Notable places: Chelsea Market, Halal Guys, the MET, Shake Shack, Schmackary’s
Days continued to be dreary as we set out for Chelsea Market. It wasn’t difficult to find, and if you go as early in the morning as we did, there’s hardly anyone walking around. If you have trouble knowing where to go, just look for Google, because it’s right across the street. If you’re looking at Google, do a 180 and head through the double doors.
It reminds me a lot of the Ferry Building in San Francisco, with plenty of small, expensive shops that I would never buy from. We didn’t even bother with the shops as they weren’t open anyhow.
We were preoccupied with this one archway that screamed “Instagram background!” I’d say we spent a good 20 minutes at this one spot.
This place was really an excuse to kill time so we could say we had Halal Guys for lunch and not brunch. I would say that Halal Guys was one of our top three must-haves while in New York, and we set out accordingly to (intersection) and (intersection).
Halal Guys for lunch
There are two carts set up, one at each corner. It’s debatable what the original cart location is, but it really doesn’t make a difference which you line up at since they’re both legit Halal Guys carts. It was a misty sprinkle by the time we got in line, so we didn’t have to deal with the typical lines that wrap around the block.
They only accept cash, just make it easier for yourself by having exact change. The only problem with eating from a food cart is that you have to find a place to eat, and in rainy weather this can create a challenge. We went to a nearby market to pick up some soft drinks, but you won’t be able to sit at the tables inside. They’re reserved exclusively for the market’s meals, and you’ll be kicked out if they see you whipping off the top of your foil plate.
We decided to eat outside next to a business building, adjacent to its dedicated smoking area. I’m pretty sure we looked like desperate tourists, but we didn’t care, because Halal Guys food. It’s not an easy meal to have while standing, because you need to sauce it up with their special white sauce first, then mix it in. Careful with the spicy sauce though; essential stuff, make sure you get in a good squeeze’s worth, but two squeeze’s can start to make you look for a cool beverage if you’re sensitive to spices.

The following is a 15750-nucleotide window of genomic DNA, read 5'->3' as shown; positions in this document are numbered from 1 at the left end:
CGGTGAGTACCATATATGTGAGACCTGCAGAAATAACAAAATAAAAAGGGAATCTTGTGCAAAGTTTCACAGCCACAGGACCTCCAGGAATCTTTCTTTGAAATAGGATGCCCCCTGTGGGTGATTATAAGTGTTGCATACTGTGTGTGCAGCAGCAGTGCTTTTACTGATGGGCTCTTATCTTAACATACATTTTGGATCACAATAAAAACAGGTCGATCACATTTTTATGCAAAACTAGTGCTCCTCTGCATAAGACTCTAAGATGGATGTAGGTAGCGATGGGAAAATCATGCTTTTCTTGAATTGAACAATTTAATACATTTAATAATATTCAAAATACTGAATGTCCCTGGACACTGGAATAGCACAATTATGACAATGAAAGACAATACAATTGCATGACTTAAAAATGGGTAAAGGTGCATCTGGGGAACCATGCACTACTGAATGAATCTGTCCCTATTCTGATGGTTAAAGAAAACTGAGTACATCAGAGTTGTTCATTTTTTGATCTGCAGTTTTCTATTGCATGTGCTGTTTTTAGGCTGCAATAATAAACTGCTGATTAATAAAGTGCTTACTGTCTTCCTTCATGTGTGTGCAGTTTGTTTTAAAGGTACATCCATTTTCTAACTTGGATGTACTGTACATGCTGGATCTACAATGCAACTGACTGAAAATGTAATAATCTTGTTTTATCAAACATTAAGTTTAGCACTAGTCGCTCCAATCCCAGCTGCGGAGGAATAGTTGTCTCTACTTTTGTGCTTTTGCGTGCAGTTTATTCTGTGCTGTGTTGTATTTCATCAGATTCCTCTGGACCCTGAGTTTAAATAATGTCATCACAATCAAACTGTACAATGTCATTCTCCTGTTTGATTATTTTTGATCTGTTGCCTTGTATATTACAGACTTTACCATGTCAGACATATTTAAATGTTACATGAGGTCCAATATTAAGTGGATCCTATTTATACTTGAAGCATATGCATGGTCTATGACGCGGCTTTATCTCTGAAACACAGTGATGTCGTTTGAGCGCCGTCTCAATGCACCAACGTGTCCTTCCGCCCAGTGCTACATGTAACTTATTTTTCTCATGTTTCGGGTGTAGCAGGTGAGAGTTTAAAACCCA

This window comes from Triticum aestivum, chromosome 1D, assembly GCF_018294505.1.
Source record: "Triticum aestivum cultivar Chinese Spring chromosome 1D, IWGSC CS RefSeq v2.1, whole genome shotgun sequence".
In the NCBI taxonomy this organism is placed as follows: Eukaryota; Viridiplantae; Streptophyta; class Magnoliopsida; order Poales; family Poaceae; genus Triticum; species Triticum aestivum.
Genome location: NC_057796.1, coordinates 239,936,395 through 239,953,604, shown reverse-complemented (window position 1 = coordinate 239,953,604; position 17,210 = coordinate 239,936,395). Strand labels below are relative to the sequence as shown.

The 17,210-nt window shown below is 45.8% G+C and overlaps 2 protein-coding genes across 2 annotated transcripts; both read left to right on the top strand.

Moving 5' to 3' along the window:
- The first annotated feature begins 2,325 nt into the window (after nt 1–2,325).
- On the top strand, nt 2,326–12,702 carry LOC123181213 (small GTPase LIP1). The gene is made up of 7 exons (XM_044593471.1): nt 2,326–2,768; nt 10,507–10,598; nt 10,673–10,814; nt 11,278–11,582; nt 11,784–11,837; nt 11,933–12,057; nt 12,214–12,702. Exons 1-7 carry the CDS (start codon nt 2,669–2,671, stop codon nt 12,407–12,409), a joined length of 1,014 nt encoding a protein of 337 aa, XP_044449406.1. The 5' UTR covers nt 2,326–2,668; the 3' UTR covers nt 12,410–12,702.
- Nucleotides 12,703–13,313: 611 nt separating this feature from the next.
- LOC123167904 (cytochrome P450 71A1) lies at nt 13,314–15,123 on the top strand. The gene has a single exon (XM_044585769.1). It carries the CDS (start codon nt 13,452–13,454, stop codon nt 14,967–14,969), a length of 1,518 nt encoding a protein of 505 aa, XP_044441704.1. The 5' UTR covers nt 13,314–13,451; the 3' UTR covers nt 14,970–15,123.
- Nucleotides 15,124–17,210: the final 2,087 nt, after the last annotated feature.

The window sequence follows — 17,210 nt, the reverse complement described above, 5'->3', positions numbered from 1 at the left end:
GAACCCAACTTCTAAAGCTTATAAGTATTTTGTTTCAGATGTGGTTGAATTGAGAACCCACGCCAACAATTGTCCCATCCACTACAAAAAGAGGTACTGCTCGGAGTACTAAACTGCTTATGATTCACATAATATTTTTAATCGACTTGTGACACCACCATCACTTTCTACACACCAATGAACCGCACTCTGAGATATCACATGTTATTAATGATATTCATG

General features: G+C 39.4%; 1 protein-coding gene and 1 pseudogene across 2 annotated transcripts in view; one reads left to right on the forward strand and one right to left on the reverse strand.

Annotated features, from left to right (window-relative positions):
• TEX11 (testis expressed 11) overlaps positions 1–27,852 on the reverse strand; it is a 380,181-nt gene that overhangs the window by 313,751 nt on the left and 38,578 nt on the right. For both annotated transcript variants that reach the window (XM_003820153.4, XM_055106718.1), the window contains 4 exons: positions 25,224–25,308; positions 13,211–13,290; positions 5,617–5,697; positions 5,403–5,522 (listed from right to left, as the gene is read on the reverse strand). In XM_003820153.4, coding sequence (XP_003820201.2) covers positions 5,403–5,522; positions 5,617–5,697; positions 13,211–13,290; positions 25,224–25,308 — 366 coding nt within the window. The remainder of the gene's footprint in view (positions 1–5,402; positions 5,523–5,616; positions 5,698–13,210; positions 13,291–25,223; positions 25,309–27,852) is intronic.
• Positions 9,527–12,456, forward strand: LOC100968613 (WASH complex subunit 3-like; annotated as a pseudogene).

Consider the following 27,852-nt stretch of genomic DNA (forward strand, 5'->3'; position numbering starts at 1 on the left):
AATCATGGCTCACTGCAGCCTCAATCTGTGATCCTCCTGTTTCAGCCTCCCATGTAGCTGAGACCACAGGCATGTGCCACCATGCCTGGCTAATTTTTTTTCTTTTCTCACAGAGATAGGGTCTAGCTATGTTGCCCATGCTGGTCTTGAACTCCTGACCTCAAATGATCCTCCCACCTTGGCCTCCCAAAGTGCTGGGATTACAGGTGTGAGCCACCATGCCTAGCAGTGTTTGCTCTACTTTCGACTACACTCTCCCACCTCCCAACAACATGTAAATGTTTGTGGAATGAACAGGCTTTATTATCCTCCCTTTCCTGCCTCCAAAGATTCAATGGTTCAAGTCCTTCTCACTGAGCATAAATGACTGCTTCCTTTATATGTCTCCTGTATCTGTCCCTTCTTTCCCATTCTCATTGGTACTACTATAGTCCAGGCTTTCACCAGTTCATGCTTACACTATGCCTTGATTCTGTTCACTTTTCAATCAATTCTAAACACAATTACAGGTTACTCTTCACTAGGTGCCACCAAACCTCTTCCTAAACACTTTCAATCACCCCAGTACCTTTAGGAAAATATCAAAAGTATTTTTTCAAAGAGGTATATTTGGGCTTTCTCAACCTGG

The servings are large, you can definitely share one dish between two girls. I was greedy and got one for myself because the idea of someone else’s spit-covered utensil going in and out of a dish I’m eating makes me squirm. I ended up throwing away half, but I got my feel and it was well worth the $7 for the meal.
Once you have a large meal, the next best thing to do is to head to a museum so you can walk it off and prepare yourself for the next big one. And also so you have access to a restroom with plenty of extra toilet paper.
So on to the MET!
If you have small children, stick leashes on them or GPS trackers, otherwise you’re going to lose them. The only way you’ll find them is when a siren goes off and you see your child finger painting with their spit on a priceless Monet. This place was an absolute maze, and I got exhausted quickly. BUT, it’s worth it. Even if you’re not an art snob, it’s a great place to go if it’s raining, you’re tired, need a clean bathroom, or if you need free wifi.
It’s technically free, because it’s completely donation-based. You go inside, and to the left are a couple booths where people are lined up. Pay attention to see if you’re in the cash or credit card line. You make your donation, then they’ll hand you a receipt and sticker that you put on your shirt so the guards can see it before you head in to the first exhibition. It’s okay to be cheap, but if you are only planning to donate a $1, I’d recommend the cash line because the credit card line people ask you, “And how much would you like to donate? The recommended donation is $25.” And sliding your card for a $1 transaction is pretty ballsy.
There are famous pieces that you’ll definitely recognize by Seurat, Van Gogh, Monet, Manet… the list goes on. There are older and younger pieces of art, but I don’t know much about them so whatever.
Shake Shack is for dinner
As a Californian, I’m always hearing the debate between In-N-Out versus Shake Shack. As someone who doesn’t really care about things like that, I went into Shake Shack with an open mind.
The line is long. They sell lots of food other than burgers. And it’s expensive. That being said, it’s pretty good. You do taste the extra bit of quality ingredients, but overall I don’t think it worth the extra splurge of money. If I saw Shake Shack and In-N-Out Burger side by side, and I was craving a burger, there’s nothing in the cheeseburger that Shake Shack provides that In-N-Out can’t satisfy for a lower cost.
Times Square at night
When in New York, do as tourists do, am I right? Once we were on the verge of lapsing into food coma after our greasy dinner, we made a beeline to Times Square. The sky was black by then, the perfect time to see bright lights.
I think Times Square is the most tourist New York experience you can ask for, and it certainly delivers. You’re surrounded by jumbotrons, tourists, scammers, ads, brands. You must come here if it’s the first time you’re in New York. Craning your neck to see the Empire State Building, underwhelming. Statue of Liberty, oh look there she is. But Times Square, you really feel in the middle, immersed in the tourist attraction. It was fantastic.
After that, we headed to Schmackary’s, since it has amazing reviews about its cookies. I’d say a hard meh, super expensive, I’m not a fan of exotic flavors, so it’s definitely not for me.
Spent – $6.25 (for a cookie?!)